The IRS recently published the first Operational Compliance Checklist (the ?Ç£Checklist?Ç¥), which lists changes in qualification requirements that became effective during the 2016 and 2017 calendar years. Examples of items listed on the Checklist include, among others: mid-year changes to safe harbor 401(k) plans; proposed regulations regarding QNECs and QMACs in defined contribution plans; final regulations regarding cash balance/hybrid plans; and the extension of temporary nondiscrimination relief for closed defined benefit plans. The Checklist is only available online and will be updated periodically to reflect new legislation and IRS guidance. The Checklist does not, however, include routine, periodic changes such as cost-of-living increases, spot segment rates, and applicable mortality tables, which can instead be found on the IRS?ÇÖs Recently Published Guidance webpage. View the Checklist
The IRS recently released a memorandum (the ?Ç£Memo?Ç¥) directed to its Employee Plan Examinations agents regarding the documentation that should be obtained from plan administrators in order to determine whether distributions from 401(k) plans were made on account of an immediate and heavy financial need. The Memo indicates that a 401(k) plan distribution should be deemed to be a hardship withdrawal if, prior to making the distribution, the employer or recordkeeper either (a) obtained source documents from the employee substantiating the hardship or (b) obtained a summary of the information contained in such source documents, provided that if a summary is used, a notice containing certain information prescribed in the Memo must be provided to the employee. Plan administrators should consult with their recordkeepers to confirm that their processes for requesting and retaining hardship withdrawal documentation complies with the guidelines in the Memo. View a copy of the Memo.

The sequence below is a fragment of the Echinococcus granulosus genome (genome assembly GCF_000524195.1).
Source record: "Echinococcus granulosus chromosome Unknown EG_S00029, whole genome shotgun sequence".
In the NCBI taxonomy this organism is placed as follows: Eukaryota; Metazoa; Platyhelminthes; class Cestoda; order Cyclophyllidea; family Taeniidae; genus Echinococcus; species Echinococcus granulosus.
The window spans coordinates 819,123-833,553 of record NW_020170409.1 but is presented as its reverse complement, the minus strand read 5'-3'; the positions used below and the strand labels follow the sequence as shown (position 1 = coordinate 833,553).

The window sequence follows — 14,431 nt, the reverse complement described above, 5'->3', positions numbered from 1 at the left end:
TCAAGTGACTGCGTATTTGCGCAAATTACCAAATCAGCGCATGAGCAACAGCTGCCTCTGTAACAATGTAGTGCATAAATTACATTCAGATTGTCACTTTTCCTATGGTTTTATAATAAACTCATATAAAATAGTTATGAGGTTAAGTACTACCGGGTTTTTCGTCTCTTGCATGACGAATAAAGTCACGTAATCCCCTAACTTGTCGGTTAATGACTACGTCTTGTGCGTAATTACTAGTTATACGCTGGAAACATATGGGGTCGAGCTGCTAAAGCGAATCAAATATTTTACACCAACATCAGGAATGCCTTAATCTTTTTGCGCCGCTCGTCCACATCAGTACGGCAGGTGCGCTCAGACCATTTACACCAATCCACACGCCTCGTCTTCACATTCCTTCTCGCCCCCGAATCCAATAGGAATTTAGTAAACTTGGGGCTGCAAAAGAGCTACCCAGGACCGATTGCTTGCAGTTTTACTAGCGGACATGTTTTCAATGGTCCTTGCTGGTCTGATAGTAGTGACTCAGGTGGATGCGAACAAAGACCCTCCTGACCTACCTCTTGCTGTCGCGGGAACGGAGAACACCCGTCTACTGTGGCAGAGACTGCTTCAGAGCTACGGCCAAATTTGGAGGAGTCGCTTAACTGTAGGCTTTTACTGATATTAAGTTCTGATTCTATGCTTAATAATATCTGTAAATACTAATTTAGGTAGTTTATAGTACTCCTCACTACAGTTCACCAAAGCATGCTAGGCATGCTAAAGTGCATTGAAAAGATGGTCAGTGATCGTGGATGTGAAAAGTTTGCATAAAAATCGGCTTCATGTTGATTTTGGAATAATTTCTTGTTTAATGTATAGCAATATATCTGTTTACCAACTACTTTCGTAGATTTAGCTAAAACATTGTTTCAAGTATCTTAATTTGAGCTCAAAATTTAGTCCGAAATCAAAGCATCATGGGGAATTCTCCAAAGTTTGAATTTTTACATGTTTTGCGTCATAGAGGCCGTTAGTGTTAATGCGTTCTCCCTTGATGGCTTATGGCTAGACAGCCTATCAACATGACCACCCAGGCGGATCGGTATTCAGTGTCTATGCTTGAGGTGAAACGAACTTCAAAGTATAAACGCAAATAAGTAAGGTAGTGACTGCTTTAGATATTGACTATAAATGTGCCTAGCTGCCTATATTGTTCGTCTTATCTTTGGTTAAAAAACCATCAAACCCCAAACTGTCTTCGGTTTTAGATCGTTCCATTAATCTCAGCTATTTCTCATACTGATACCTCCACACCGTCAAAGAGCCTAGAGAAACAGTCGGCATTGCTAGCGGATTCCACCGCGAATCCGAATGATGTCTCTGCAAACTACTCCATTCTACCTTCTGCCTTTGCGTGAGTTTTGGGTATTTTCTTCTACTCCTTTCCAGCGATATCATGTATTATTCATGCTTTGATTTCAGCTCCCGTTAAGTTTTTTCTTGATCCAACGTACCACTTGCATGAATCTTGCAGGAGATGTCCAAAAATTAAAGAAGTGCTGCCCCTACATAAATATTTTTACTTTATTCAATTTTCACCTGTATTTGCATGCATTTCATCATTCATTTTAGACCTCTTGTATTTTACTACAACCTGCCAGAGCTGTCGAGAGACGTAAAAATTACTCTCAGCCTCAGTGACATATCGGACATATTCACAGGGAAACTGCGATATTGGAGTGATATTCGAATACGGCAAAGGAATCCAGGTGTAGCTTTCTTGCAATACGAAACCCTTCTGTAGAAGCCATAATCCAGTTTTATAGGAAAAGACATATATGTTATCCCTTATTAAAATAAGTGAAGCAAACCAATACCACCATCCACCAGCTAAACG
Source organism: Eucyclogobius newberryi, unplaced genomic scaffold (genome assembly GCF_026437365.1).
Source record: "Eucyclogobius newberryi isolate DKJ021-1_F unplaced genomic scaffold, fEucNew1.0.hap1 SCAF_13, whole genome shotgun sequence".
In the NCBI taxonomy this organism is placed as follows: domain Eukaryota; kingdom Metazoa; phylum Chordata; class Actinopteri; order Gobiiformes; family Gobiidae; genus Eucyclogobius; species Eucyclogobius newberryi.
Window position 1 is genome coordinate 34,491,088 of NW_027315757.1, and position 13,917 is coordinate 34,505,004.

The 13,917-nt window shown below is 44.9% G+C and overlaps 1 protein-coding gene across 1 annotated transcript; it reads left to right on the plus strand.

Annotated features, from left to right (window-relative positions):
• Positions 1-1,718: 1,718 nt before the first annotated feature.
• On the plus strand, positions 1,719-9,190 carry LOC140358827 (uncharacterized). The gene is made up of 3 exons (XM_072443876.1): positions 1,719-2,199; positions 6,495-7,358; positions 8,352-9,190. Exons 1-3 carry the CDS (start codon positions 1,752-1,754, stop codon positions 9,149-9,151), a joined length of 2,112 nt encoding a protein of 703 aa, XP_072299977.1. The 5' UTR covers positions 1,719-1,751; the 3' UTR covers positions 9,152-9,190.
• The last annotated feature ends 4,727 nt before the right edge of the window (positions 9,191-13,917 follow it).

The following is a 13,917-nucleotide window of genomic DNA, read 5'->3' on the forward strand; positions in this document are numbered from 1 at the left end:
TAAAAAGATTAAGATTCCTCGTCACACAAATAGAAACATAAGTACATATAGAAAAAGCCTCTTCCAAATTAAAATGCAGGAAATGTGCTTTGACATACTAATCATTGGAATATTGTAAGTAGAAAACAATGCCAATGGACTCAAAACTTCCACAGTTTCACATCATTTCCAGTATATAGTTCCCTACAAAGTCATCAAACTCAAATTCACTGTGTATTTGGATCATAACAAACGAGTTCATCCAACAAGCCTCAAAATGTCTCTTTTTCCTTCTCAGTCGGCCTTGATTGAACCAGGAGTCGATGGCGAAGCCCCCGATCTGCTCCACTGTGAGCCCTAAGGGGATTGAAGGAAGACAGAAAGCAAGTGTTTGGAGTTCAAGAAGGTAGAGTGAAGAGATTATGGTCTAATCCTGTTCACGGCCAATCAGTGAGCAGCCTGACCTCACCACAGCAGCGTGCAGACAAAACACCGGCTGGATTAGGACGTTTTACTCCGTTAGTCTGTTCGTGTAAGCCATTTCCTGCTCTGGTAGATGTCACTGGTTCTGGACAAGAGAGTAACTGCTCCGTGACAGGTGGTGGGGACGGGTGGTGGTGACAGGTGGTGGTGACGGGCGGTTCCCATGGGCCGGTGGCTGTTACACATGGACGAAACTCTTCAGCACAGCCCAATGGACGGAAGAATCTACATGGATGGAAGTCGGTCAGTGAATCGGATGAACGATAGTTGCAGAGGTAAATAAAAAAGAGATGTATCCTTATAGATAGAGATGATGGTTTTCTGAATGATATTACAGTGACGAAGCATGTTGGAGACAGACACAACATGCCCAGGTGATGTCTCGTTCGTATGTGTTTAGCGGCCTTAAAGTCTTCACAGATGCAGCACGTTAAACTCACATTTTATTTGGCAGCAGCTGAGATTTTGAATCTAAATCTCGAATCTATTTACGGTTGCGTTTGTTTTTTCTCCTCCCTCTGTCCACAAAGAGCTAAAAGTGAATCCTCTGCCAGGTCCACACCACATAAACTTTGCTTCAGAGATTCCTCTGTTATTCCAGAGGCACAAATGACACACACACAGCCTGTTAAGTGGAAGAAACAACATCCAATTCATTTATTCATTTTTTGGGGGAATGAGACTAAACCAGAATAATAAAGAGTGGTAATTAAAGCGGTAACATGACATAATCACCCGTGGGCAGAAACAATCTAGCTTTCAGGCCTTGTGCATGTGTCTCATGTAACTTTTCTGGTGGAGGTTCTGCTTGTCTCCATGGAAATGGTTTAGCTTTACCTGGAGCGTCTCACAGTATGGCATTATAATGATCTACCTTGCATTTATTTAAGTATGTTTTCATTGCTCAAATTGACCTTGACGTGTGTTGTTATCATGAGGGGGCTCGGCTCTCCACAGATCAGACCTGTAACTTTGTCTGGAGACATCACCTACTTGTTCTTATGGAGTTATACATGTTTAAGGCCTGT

The IRS has provided transition relief under its Notice 2017-20 (the ?Ç£IRS Notice?Ç¥) regarding the employee notice requirement that small employers must meet if they want to provide a ?Ç£qualified small employer health reimbursement arrangement?Ç¥ (?Ç£QSEHRA?Ç¥) to their employees. As background, the 21st Century Cures Act (the ?Ç£Cures Act?Ç¥) permits certain employers who are not ?Ç£applicable large employers?Ç¥ under the Affordable Care Act (i.e., generally, employers with fewer than 50 full-time or full-time equivalent employees) (?Ç£Eligible Employers?Ç¥) to offer QSEHRAs for the reimbursement of substantiated medical care expenses incurred by employees or their family members, effective January 1, 2017. The Cures Act requires Eligible Employers to furnish a written notice to their eligible employees (?Ç£QSEHRA Notice?Ç¥) at least 90 days prior to the beginning of the year in which the QSEHRA will be provided (or in the case of an employee who is not eligible to participate in the QSEHRA… Continue Reading
A former employee alleged that Aetna, as administrator of FedEx?ÇÖs short-term disability plan, breached its fiduciary duty under ERISA when Aetna reported to FedEx that the employee filed a disability claim for substance abuse and Aetna later failed to correct this report. FedEx?ÇÖs drug policy stated that the disability vendor (Aetna) would notify FedEx when an employee sought benefits for substance abuse. The U.S. Court of Appeals for the Tenth Circuit found that compliance with FedEx?ÇÖs policy could not constitute a breach of fiduciary duty and Aetna had not provided inaccurate information to FedEx and thus the appeals court upheld the district court?ÇÖs summary judgment on the claim. Williams v. FedEx Corp. Services and Aetna Life Ins. Co., No 16-4032 (10th Cir. Feb. 24, 2017)